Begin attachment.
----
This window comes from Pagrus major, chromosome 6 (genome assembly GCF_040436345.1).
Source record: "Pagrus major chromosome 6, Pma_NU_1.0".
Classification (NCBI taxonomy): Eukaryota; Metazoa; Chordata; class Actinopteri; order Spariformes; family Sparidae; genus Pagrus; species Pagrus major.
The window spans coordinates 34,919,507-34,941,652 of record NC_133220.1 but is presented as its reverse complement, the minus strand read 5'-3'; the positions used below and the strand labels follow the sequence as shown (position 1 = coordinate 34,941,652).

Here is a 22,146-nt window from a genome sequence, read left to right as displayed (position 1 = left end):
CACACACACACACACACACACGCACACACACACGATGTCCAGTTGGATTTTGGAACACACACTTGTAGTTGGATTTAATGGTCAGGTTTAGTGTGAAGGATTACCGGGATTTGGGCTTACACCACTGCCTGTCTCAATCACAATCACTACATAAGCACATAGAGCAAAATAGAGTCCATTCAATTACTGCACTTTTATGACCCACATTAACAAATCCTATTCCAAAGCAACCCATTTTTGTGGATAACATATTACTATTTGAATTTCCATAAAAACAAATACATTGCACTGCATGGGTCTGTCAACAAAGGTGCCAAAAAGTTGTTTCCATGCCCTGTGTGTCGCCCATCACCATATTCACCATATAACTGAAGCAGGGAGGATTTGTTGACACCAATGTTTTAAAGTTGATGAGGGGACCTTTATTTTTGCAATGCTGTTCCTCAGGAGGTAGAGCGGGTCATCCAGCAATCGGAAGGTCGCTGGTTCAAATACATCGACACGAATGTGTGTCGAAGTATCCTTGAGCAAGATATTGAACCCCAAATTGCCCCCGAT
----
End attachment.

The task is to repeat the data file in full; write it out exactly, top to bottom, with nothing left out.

This window comes from Pagrus major, chromosome 6 (genome assembly GCF_040436345.1).
Source record: "Pagrus major chromosome 6, Pma_NU_1.0".
Classification (NCBI taxonomy): Eukaryota; Metazoa; Chordata; class Actinopteri; order Spariformes; family Sparidae; genus Pagrus; species Pagrus major.
The window spans coordinates 34,919,507-34,941,652 of record NC_133220.1 but is presented as its reverse complement, the minus strand read 5'-3'; the positions used below and the strand labels follow the sequence as shown (position 1 = coordinate 34,941,652).

Here is a 22,146-nt window from a genome sequence, read left to right as displayed (position 1 = left end):
CACACACACACACACACACACGCACACACACACGATGTCCAGTTGGATTTTGGAACACACACTTGTAGTTGGATTTAATGGTCAGGTTTAGTGTGAAGGATTACCGGGATTTGGGCTTACACCACTGCCTGTCTCAATCACAATCACTACATAAGCACATAGAGCAAAATAGAGTCCATTCAATTACTGCACTTTTATGACCCACATTAACAAATCCTATTCCAAAGCAACCCATTTTTGTGGATAACATATTACTATTTGAATTTCCATAAAAACAAATACATTGCACTGCATGGGTCTGTCAACAAAGGTGCCAAAAAGTTGTTTCCATGCCCTGTGTGTCGCCCATCACCATATTCACCATATAACTGAAGCAGGGAGGATTTGTTGACACCAATGTTTTAAAGTTGATGAGGGGACCTTTATTTTTGCAATGCTGTTCCTCAGGAGGTAGAGCGGGTCATCCAGCAATCGGAAGGTCGCTGGTTCAAATACATCGACACGAATGTGTGTCGAAGTATCCTTGAGCAAGATATTGAACCCCAAATTGCCCCCGAT